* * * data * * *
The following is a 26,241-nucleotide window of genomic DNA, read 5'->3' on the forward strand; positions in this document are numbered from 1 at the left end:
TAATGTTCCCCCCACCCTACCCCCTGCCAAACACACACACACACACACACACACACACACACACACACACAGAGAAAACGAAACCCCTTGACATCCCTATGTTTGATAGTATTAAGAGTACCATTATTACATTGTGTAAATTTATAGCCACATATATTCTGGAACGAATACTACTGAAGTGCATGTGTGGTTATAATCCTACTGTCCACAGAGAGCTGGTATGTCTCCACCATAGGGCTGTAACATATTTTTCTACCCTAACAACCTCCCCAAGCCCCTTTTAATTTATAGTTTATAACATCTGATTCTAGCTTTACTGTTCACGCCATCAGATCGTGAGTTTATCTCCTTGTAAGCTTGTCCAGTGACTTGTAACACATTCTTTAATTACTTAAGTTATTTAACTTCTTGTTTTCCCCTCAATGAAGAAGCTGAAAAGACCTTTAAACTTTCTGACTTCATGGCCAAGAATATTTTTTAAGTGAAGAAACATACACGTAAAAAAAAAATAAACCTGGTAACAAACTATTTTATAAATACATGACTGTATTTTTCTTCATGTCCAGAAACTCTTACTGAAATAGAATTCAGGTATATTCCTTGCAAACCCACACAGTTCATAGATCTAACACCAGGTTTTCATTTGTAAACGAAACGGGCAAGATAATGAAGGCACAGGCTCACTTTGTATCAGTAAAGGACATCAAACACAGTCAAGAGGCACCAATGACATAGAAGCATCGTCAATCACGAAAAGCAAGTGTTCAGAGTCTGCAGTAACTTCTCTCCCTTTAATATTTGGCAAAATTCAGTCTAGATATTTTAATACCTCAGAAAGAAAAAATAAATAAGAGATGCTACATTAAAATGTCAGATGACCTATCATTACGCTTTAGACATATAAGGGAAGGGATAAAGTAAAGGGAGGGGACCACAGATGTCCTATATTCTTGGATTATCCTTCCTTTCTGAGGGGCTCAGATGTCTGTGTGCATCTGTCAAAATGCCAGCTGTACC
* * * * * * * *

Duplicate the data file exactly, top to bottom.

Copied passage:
The following is a 26,241-nucleotide window of genomic DNA, read 5'->3' on the forward strand; positions in this document are numbered from 1 at the left end:
TAATGTTCCCCCCACCCTACCCCCTGCCAAACACACACACACACACACACACACACACACACACACACACAGAGAAAACGAAACCCCTTGACATCCCTATGTTTGATAGTATTAAGAGTACCATTATTACATTGTGTAAATTTATAGCCACATATATTCTGGAACGAATACTACTGAAGTGCATGTGTGGTTATAATCCTACTGTCCACAGAGAGCTGGTATGTCTCCACCATAGGGCTGTAACATATTTTTCTACCCTAACAACCTCCCCAAGCCCCTTTTAATTTATAGTTTATAACATCTGATTCTAGCTTTACTGTTCACGCCATCAGATCGTGAGTTTATCTCCTTGTAAGCTTGTCCAGTGACTTGTAACACATTCTTTAATTACTTAAGTTATTTAACTTCTTGTTTTCCCCTCAATGAAGAAGCTGAAAAGACCTTTAAACTTTCTGACTTCATGGCCAAGAATATTTTTTAAGTGAAGAAACATACACGTAAAAAAAAAATAAACCTGGTAACAAACTATTTTATAAATACATGACTGTATTTTTCTTCATGTCCAGAAACTCTTACTGAAATAGAATTCAGGTATATTCCTTGCAAACCCACACAGTTCATAGATCTAACACCAGGTTTTCATTTGTAAACGAAACGGGCAAGATAATGAAGGCACAGGCTCACTTTGTATCAGTAAAGGACATCAAACACAGTCAAGAGGCACCAATGACATAGAAGCATCGTCAATCACGAAAAGCAAGTGTTCAGAGTCTGCAGTAACTTCTCTCCCTTTAATATTTGGCAAAATTCAGTCTAGATATTTTAATACCTCAGAAAGAAAAAATAAATAAGAGATGCTACATTAAAATGTCAGATGACCTATCATTACGCTTTAGACATATAAGGGAAGGGATAAAGTAAAGGGAGGGGACCACAGATGTCCTATATTCTTGGATTATCCTTCCTTTCTGAGGGGCTCAGATGTCTGTGTGCATCTGTCAAAATGCCAGCTGTACC